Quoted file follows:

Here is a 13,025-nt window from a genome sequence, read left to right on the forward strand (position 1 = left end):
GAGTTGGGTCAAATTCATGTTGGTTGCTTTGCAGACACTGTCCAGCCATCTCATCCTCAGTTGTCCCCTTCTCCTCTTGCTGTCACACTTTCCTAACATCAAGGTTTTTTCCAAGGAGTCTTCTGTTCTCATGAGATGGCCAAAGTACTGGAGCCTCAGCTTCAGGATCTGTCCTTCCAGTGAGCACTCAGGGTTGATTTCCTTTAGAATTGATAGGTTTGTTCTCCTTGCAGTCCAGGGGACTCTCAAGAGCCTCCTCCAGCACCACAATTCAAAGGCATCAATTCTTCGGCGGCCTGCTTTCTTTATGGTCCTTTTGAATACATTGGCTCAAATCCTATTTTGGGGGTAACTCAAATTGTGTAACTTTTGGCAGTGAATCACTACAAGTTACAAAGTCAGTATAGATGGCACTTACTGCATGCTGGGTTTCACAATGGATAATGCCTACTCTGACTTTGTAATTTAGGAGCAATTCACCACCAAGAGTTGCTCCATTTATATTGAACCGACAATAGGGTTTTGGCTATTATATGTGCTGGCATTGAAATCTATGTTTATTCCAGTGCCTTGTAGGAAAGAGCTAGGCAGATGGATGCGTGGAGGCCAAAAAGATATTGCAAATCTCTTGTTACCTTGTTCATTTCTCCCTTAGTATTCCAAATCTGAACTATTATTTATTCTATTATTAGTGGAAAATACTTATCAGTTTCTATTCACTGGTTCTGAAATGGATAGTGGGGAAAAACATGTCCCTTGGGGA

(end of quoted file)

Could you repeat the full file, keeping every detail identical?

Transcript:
Here is a 13,025-nt window from a genome sequence, read left to right on the forward strand (position 1 = left end):
GAGTTGGGTCAAATTCATGTTGGTTGCTTTGCAGACACTGTCCAGCCATCTCATCCTCAGTTGTCCCCTTCTCCTCTTGCTGTCACACTTTCCTAACATCAAGGTTTTTTCCAAGGAGTCTTCTGTTCTCATGAGATGGCCAAAGTACTGGAGCCTCAGCTTCAGGATCTGTCCTTCCAGTGAGCACTCAGGGTTGATTTCCTTTAGAATTGATAGGTTTGTTCTCCTTGCAGTCCAGGGGACTCTCAAGAGCCTCCTCCAGCACCACAATTCAAAGGCATCAATTCTTCGGCGGCCTGCTTTCTTTATGGTCCTTTTGAATACATTGGCTCAAATCCTATTTTGGGGGTAACTCAAATTGTGTAACTTTTGGCAGTGAATCACTACAAGTTACAAAGTCAGTATAGATGGCACTTACTGCATGCTGGGTTTCACAATGGATAATGCCTACTCTGACTTTGTAATTTAGGAGCAATTCACCACCAAGAGTTGCTCCATTTATATTGAACCGACAATAGGGTTTTGGCTATTATATGTGCTGGCATTGAAATCTATGTTTATTCCAGTGCCTTGTAGGAAAGAGCTAGGCAGATGGATGCGTGGAGGCCAAAAAGATATTGCAAATCTCTTGTTACCTTGTTCATTTCTCCCTTAGTATTCCAAATCTGAACTATTATTTATTCTATTATTAGTGGAAAATACTTATCAGTTTCTATTCACTGGTTCTGAAATGGATAGTGGGGAAAAACATGTCCCTTGGGGA